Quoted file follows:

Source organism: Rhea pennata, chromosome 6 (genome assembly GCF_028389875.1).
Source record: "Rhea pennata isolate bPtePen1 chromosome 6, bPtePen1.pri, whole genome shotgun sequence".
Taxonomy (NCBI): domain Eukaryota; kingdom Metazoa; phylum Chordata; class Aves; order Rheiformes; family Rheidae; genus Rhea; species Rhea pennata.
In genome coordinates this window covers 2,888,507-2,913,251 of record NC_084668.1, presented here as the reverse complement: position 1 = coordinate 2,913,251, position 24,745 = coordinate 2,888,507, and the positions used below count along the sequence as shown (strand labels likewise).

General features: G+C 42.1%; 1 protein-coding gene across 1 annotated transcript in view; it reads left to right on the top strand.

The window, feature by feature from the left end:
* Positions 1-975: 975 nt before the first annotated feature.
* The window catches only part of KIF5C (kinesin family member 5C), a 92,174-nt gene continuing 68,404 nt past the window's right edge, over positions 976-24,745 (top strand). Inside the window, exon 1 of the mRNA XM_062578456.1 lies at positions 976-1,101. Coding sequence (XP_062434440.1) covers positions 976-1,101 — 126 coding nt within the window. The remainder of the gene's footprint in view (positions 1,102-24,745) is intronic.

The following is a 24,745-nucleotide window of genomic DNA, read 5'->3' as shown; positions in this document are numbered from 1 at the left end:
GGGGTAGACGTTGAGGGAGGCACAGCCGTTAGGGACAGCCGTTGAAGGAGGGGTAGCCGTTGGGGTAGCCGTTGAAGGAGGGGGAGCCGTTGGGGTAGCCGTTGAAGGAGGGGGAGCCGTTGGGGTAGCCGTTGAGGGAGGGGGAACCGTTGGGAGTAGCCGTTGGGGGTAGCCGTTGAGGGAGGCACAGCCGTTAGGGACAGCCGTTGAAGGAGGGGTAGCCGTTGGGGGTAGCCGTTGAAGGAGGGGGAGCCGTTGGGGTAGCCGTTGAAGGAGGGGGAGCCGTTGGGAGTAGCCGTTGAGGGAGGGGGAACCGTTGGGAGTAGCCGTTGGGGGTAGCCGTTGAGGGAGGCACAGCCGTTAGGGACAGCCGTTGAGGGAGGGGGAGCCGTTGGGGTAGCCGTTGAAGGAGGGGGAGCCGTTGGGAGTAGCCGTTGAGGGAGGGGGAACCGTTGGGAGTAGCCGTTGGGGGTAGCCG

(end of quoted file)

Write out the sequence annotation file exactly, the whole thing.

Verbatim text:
Source organism: Rhea pennata, chromosome 6 (genome assembly GCF_028389875.1).
Source record: "Rhea pennata isolate bPtePen1 chromosome 6, bPtePen1.pri, whole genome shotgun sequence".
Taxonomy (NCBI): domain Eukaryota; kingdom Metazoa; phylum Chordata; class Aves; order Rheiformes; family Rheidae; genus Rhea; species Rhea pennata.
In genome coordinates this window covers 2,888,507-2,913,251 of record NC_084668.1, presented here as the reverse complement: position 1 = coordinate 2,913,251, position 24,745 = coordinate 2,888,507, and the positions used below count along the sequence as shown (strand labels likewise).

General features: G+C 42.1%; 1 protein-coding gene across 1 annotated transcript in view; it reads left to right on the top strand.

The window, feature by feature from the left end:
* Positions 1-975: 975 nt before the first annotated feature.
* The window catches only part of KIF5C (kinesin family member 5C), a 92,174-nt gene continuing 68,404 nt past the window's right edge, over positions 976-24,745 (top strand). Inside the window, exon 1 of the mRNA XM_062578456.1 lies at positions 976-1,101. Coding sequence (XP_062434440.1) covers positions 976-1,101 — 126 coding nt within the window. The remainder of the gene's footprint in view (positions 1,102-24,745) is intronic.

The following is a 24,745-nucleotide window of genomic DNA, read 5'->3' as shown; positions in this document are numbered from 1 at the left end:
GGGGTAGACGTTGAGGGAGGCACAGCCGTTAGGGACAGCCGTTGAAGGAGGGGTAGCCGTTGGGGTAGCCGTTGAAGGAGGGGGAGCCGTTGGGGTAGCCGTTGAAGGAGGGGGAGCCGTTGGGGTAGCCGTTGAGGGAGGGGGAACCGTTGGGAGTAGCCGTTGGGGGTAGCCGTTGAGGGAGGCACAGCCGTTAGGGACAGCCGTTGAAGGAGGGGTAGCCGTTGGGGGTAGCCGTTGAAGGAGGGGGAGCCGTTGGGGTAGCCGTTGAAGGAGGGGGAGCCGTTGGGAGTAGCCGTTGAGGGAGGGGGAACCGTTGGGAGTAGCCGTTGGGGGTAGCCGTTGAGGGAGGCACAGCCGTTAGGGACAGCCGTTGAGGGAGGGGGAGCCGTTGGGGTAGCCGTTGAAGGAGGGGGAGCCGTTGGGAGTAGCCGTTGAGGGAGGGGGAACCGTTGGGAGTAGCCGTTGGGGGTAGCCG